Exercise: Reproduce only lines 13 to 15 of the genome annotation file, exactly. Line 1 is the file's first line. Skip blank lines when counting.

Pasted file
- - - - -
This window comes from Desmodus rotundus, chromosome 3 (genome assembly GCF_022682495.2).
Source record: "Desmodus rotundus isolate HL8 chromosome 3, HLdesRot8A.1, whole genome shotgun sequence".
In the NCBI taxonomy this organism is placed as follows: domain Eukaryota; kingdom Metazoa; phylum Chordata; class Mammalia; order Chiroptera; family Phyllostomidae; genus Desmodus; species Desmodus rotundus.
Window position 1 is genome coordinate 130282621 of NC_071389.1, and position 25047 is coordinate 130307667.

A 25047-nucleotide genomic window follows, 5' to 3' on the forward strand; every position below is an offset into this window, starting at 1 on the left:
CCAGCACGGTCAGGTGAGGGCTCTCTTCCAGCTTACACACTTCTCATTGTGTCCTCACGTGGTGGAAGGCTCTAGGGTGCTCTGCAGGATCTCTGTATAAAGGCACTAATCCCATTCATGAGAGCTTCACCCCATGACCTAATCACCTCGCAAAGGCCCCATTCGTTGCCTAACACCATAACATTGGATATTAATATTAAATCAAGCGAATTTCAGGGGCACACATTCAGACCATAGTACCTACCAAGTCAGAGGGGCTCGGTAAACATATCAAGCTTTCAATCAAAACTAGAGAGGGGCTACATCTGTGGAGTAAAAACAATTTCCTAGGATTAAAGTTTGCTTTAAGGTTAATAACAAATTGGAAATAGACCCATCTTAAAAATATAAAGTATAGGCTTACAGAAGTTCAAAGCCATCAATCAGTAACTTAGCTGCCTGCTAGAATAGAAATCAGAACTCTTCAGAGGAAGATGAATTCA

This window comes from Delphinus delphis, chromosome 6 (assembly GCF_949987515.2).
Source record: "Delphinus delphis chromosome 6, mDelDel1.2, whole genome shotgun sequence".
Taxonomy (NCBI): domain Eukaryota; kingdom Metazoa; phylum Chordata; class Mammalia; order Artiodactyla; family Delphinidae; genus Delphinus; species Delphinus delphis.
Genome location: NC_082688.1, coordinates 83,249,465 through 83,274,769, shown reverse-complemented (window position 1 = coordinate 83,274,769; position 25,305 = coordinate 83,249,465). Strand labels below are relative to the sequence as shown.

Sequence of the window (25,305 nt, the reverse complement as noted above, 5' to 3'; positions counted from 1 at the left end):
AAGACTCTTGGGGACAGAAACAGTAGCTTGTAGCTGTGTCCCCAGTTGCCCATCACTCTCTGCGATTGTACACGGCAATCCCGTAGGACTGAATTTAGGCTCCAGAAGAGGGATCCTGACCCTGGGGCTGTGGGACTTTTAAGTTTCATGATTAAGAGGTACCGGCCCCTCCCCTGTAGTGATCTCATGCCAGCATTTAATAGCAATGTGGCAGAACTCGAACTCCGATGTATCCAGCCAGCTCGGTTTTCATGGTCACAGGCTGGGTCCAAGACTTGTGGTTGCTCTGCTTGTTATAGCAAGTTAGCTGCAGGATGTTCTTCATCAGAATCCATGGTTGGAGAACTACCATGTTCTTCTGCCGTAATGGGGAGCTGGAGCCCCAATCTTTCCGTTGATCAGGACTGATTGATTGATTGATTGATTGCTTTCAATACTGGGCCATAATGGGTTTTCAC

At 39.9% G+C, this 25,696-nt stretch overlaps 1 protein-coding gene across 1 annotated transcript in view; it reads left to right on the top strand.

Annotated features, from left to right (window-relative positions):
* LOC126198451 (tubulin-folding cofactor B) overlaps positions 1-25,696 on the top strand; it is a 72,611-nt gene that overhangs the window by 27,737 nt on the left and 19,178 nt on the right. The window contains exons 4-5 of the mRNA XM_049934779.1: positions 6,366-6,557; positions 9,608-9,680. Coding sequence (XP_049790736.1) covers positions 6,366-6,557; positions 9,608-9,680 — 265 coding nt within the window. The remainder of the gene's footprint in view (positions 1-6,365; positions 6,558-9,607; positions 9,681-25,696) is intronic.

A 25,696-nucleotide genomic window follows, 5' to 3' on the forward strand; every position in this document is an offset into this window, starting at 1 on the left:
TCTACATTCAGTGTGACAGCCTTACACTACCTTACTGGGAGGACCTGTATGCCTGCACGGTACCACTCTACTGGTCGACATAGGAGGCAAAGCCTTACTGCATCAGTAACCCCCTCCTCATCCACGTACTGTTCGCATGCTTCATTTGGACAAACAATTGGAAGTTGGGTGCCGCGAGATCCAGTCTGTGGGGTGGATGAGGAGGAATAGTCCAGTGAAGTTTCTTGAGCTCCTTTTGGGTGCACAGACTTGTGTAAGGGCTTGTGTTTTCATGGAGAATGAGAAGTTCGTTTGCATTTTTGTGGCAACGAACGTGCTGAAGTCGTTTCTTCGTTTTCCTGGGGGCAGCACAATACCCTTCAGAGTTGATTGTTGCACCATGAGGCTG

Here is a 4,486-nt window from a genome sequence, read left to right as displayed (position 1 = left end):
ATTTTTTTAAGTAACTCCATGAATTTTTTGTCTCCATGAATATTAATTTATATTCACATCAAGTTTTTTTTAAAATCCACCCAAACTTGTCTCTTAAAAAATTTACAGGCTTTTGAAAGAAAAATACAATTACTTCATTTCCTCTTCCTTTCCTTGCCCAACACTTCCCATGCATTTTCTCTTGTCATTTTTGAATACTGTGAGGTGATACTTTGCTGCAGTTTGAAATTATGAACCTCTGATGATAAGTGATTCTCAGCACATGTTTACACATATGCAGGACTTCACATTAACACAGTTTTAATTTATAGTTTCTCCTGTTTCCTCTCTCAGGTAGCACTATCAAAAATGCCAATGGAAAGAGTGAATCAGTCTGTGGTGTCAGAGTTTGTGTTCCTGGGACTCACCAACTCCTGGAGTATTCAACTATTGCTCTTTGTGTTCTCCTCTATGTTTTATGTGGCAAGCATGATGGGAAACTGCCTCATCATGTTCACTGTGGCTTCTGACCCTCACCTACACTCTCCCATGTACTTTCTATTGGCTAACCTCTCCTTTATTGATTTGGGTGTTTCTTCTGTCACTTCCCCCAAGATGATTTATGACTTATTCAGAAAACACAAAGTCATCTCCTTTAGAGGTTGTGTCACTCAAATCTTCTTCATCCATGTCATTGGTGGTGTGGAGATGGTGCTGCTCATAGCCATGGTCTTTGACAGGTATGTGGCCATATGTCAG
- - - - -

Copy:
At 39.9% G+C, this 25,696-nt stretch overlaps 1 protein-coding gene across 1 annotated transcript in view; it reads left to right on the top strand.

Annotated features, from left to right (window-relative positions):
* LOC126198451 (tubulin-folding cofactor B) overlaps positions 1-25,696 on the top strand; it is a 72,611-nt gene that overhangs the window by 27,737 nt on the left and 19,178 nt on the right. The window contains exons 4-5 of the mRNA XM_049934779.1: positions 6,366-6,557; positions 9,608-9,680. Coding sequence (XP_049790736.1) covers positions 6,366-6,557; positions 9,608-9,680 — 265 coding nt within the window. The remainder of the gene's footprint in view (positions 1-6,365; positions 6,558-9,607; positions 9,681-25,696) is intronic.